What is the most fruitful insight you have delivered to any player?
Ahead of the 2016 Masters we worked with Danny Willett and his caddie Jonathan Smart to plot their optimum course strategy for Augusta. We knew from our analysis that Danny’s approach play was brilliant from around 100 yards, so a key part of the plan was to get him to attack the pins from those distances on par fours and fives.
If you look back at a list of the top performers by shot type during the 2016 Masters, Danny is nowhere to be seen. Rather than excelling in any particular aspect, the key to Danny’s victory was that he made only eight bogeys during the entire event. The field averaged bogey or worse on 26 per cent of their holes, Danny on just 11 per cent.
Sometimes it’s not the shots you make, it’s the mistakes you avoid.Danny’s incredible success at Augusta showed the value of objective data in the creation of a tailored strategy designed to meet the challenges of the course and amplify a player’s specific strengths. When diligent planning is combined with great execution, a player gives themselves a far better shot at success and, as Danny proved, the rewards can be significant.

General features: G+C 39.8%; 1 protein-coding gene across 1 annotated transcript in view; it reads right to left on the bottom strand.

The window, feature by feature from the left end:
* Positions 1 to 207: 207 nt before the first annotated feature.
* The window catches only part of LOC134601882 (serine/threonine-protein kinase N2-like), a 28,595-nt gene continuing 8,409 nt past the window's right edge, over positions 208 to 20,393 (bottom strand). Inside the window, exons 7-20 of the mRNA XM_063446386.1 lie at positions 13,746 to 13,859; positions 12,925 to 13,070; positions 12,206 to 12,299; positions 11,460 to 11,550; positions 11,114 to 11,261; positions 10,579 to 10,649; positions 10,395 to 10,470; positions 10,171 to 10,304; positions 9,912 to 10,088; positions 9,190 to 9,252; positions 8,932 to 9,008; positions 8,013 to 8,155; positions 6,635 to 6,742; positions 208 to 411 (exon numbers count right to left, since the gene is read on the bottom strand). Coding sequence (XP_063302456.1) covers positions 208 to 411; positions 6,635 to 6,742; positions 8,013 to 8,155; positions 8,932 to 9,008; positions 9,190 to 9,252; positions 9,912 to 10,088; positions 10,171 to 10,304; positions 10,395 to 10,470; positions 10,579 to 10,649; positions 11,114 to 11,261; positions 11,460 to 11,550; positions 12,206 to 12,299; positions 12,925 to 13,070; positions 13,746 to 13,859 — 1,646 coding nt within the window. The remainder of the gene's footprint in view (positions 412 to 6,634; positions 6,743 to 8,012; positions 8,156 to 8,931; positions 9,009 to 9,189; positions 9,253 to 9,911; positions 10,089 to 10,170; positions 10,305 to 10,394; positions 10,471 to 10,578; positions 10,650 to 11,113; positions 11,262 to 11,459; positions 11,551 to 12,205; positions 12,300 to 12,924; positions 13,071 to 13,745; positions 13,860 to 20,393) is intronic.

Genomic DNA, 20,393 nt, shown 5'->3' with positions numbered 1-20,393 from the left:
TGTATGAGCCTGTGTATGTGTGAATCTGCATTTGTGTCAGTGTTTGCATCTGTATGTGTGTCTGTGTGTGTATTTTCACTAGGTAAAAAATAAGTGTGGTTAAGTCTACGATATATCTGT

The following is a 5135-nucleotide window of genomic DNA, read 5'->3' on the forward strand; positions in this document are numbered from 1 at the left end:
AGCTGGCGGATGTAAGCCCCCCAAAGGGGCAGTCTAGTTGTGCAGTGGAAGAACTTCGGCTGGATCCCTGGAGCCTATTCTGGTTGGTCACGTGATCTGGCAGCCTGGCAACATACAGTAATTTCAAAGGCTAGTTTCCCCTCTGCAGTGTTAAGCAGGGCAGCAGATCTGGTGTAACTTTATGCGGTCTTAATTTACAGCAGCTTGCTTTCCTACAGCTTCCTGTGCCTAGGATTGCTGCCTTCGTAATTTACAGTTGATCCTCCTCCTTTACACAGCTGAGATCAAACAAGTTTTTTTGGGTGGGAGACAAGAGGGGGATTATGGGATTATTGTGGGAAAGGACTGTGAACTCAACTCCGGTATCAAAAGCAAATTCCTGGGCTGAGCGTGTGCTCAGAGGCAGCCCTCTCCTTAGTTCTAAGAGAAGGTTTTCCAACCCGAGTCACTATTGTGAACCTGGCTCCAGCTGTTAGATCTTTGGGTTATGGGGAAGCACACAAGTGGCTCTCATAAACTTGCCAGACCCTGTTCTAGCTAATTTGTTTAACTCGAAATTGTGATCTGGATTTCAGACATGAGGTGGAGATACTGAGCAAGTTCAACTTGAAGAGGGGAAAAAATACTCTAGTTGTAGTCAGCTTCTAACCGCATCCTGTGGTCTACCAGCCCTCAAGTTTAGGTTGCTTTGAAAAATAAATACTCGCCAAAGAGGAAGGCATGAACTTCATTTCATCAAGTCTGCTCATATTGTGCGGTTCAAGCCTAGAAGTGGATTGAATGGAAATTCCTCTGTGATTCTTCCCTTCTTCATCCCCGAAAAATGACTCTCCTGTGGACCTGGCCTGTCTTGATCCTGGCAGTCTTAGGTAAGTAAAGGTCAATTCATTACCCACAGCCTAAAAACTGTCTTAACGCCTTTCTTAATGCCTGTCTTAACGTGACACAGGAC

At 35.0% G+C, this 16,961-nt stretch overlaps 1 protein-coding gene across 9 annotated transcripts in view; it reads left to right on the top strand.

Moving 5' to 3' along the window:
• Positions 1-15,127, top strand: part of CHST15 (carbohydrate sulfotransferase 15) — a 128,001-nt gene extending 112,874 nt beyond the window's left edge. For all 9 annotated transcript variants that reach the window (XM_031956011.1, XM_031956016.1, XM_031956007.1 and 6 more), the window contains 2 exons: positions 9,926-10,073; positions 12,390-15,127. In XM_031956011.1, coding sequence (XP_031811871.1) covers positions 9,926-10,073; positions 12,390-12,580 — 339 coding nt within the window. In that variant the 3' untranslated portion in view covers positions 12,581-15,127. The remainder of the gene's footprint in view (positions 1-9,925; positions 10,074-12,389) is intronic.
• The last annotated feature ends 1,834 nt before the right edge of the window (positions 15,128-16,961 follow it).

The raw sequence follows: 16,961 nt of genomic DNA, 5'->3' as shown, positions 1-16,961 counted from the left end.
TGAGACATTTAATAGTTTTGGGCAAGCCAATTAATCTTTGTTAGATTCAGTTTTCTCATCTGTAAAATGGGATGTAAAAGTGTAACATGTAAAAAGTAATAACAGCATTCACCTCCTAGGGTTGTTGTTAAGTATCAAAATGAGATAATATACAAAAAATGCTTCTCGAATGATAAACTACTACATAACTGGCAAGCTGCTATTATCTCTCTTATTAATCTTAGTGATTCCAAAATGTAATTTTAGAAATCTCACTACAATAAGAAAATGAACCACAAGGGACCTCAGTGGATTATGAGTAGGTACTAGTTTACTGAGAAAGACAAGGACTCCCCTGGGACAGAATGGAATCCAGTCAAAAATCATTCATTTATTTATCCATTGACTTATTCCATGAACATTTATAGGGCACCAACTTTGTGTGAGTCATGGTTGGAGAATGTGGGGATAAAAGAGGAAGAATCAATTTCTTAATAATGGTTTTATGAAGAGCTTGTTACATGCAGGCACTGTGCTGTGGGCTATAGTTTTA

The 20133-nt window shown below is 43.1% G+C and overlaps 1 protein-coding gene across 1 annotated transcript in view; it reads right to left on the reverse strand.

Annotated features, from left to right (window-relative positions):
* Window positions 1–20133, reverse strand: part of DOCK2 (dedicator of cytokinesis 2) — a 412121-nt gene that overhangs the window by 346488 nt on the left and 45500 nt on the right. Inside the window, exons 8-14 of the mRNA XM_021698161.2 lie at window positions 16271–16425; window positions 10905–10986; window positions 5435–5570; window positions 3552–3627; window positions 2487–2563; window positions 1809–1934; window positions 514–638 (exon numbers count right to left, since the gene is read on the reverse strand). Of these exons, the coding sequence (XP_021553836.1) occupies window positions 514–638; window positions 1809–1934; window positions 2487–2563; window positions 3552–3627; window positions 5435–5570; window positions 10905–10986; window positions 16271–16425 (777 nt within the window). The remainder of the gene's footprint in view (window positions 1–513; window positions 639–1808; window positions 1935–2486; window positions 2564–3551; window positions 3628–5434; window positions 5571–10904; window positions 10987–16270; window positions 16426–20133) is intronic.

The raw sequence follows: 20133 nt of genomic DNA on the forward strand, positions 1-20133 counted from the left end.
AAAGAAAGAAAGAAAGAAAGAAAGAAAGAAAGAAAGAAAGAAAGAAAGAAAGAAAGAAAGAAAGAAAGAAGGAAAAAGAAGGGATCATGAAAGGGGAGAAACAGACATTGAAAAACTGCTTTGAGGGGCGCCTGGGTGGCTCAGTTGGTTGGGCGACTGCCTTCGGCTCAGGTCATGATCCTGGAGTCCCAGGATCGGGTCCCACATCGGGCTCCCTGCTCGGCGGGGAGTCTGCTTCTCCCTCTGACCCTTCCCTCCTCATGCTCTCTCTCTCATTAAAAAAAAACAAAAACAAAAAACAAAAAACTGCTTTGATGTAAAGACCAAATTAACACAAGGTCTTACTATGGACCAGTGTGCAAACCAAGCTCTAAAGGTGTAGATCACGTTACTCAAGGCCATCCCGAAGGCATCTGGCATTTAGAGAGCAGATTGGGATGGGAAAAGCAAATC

Do you ever get it wrong – mistaking noise for signals, for instance?
It’s not about being “right” or “wrong”, but about mitigating risk and finding the small edges – nudging the odds in your favour. Anyone working in the data and insight space has made the wrong call based on the evidence available. We focus more on following consistent and replicable processes to mitigate risk and find small edges for our clients.
Have you got the Team Europe contract for this year’s Ryder Cup at Le Golf National, and what is the brief? Yes, we have been working with Thomas Bjorn and Robert Karlsson on Ryder Cup 2018 since the end of 2016. The brief is to work very closely with Robert to monitor the prospective players from a numbers point of view. Again the captain and vice-captain are using our unique software to stay fully informed on the form of the team’s potential players. We will be advising on wild-card selection, pairings and course strategy and will be on hand in Paris also to assist the team.